Prehistoric Native Americans arrive in the area that would be Indiana around 11,000BCE. Some of the prehistoric people are hunters-gatherers while others are farmers. They leave behind mounds that were used as burial sites, temples, platforms for religious structures, and earthen forts. When European explorers enter the region, only a few hundred Native Americans remain. Most belong to the Miami tribe Indiana sits, as its motto claims, at “the crossroads of America.”
Indiana borders Lake Michigan and the state of Michigan to the north, Ohio to the east, Kentucky to the south, and Illinois to the west, making it an integral part of the American Midwest. Except for Hawaii, Indiana is the smallest state west of the Appalachian Mountains. Indiana was admitted on Dec. 11, 1816, as the 19th state of the union
1614,1615 - Samuel de Champlain, governor of New France and the founder of Quebec, was believed to be the first of the French explorers to be connected with the Maumee region. He is believed to have seen the Maumee in 1614 or 1615.
1671 - Simon Daumont de Saint-Lusson declared the lands of the western interior for France at Sault Ste. Marie. Louis Jolliet was one of the signers of this declaration which included the area that later became Indiana. René-Robert Cavelier de La Salle (1643-1687) enters the area that was to become Indiana.
1679 - René-Robert Cavelier de La Salle (1643-1687) & Louis de Baude de Frontenac, Governor of New France, decided on plans which would enable them to gain control of the area enabling the Maumee-Wabash trade route (via the portage of 1670). One part involved relocating the Miami Indians to the headwaters of the Maumee River to secure the area. This Miami village, located at the site of the present city of Fort Wayne, was known as Kekionga, or Kiskakon, and later became known as "Miamitown". It was used as a trading post by 1686, and is reported to be "the oldest continually occupied community in subsequent Indiana and the general area to the south of the Great Lakes.
1689-1697 - King William's War
1702-1713 - Queen Anne's War
1702 - A major transportation complex of the midwest, the territory that is now known as Indiana was first explored by the French. Mostly fur traders, they established the first permanent settlement at Vincennes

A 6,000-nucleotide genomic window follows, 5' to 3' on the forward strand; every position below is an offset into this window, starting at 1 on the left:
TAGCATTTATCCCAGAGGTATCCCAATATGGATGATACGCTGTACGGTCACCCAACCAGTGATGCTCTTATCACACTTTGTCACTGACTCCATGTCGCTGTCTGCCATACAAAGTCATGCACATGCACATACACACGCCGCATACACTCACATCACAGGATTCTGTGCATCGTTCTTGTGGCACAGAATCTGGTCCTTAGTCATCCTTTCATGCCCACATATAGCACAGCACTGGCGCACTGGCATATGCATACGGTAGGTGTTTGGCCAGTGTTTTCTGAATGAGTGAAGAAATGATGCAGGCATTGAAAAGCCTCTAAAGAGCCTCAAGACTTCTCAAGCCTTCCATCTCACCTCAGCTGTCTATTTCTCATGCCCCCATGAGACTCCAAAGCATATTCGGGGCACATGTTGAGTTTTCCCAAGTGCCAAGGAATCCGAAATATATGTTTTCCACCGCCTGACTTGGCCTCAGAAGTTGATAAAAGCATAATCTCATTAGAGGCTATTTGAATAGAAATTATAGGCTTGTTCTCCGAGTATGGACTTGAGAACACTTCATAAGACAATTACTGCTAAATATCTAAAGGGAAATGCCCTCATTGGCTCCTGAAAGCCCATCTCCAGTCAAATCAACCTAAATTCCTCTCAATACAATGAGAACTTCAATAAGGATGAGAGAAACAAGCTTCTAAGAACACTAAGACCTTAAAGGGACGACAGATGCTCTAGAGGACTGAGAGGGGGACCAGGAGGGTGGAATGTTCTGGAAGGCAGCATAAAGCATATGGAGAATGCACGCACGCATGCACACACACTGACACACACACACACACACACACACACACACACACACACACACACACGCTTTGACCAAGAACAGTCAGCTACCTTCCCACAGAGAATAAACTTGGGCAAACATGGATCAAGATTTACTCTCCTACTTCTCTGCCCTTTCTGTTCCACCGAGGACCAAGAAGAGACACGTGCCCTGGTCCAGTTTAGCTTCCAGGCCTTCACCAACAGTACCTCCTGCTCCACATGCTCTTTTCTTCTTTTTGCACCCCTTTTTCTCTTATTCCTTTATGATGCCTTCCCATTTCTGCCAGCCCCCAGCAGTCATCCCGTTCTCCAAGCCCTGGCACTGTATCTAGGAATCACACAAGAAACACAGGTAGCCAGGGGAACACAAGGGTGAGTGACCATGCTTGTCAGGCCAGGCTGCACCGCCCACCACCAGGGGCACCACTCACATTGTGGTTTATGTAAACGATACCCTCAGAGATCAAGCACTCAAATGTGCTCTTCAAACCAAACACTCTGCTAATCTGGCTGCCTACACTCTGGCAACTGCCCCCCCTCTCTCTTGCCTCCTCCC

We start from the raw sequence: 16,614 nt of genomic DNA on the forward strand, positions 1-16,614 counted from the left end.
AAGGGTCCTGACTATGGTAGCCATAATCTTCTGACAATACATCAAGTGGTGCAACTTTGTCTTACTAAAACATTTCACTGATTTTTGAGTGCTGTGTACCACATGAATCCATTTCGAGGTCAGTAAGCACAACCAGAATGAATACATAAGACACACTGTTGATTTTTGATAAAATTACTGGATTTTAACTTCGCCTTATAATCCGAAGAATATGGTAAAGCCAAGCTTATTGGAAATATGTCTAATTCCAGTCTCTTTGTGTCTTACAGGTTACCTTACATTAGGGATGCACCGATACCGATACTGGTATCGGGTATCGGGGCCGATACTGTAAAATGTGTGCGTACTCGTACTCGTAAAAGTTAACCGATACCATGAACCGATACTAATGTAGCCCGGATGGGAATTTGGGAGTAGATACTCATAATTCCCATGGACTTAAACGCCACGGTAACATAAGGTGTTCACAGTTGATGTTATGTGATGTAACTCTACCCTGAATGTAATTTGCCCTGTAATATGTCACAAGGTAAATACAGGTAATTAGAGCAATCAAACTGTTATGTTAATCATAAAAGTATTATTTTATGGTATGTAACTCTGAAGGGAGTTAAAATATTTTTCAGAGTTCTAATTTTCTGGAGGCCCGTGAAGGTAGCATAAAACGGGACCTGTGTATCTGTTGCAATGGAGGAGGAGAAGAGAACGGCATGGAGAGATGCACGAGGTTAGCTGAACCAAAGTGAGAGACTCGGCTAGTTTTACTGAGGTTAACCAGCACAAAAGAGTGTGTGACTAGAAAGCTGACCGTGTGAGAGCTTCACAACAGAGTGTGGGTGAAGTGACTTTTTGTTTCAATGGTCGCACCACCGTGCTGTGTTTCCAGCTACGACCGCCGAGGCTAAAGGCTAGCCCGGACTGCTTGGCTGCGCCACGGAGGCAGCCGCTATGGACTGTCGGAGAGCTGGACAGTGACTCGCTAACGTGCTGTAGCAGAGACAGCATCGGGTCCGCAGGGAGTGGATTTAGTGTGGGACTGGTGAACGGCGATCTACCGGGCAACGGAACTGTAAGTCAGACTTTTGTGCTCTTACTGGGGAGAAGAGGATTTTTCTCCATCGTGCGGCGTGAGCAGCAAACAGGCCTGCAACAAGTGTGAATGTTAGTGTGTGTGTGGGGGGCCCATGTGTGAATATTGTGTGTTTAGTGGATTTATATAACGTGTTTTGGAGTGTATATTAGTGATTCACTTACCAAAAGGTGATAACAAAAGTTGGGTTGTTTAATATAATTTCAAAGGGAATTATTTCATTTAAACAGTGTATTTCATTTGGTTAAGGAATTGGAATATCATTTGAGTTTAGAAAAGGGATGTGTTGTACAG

1717 - French Fort Quiatenon was established, near the present city of Lafayette, to protect the western frontier
1732 - Vincennes fortified in 1732 and Vincennes becomes the Indiana's first permanent settlement
1744 - King Nicolas War (known as "King George's War" in Europe) began.
1747 - British influenced Huron chief, King Nicolas, attacking the French Fort Miami.
1749 - Second French fort
1752, 1753 - A smallpox plague struck the Indian population causing dramatic loss of life.
1754-1763 - The French and Indian War
1763 - England gains control of the Indiana region and Vincennes The proclamation of 1763 forbid the settlement of lands west of the Appalachian Mountains. From their posts north of the Ohio River the British sent Indian war parties against those settlers who ignored the proclamation line.
1772 -General Gage ordered the French in the Wabash Valley to leave their settlements, & demanded the title deeds to their lands.
1774 - (June 2nd) British Parliament passed the Quebec Act, permitting the Canadians to retain French laws and customs, and allowing the Catholic Church to maintain all its rights. "The French settlements at the West, in our present Michigan, Indiana, Illinois and Wisconsin, were by the act included in the province of Quebec."
1776-1787 - The Revolutionary War
1777 - Indians on the Trans-Appalachian Frontier were encouraged by the British to attack the frontier Americans.
1779 - British Lieutenant-Governor Henry Hamilton surrendered Fort Sackville to American Colonel George Rogers Clark
1783 - Indiana area given to the United States Territory. "Declaration Signed in Paris by the American Commissioners - February 20, 1783 By the Ministers Plenipotentiary of the United States of America, for making Peace with Great Britain. A Declaration of the Cessation of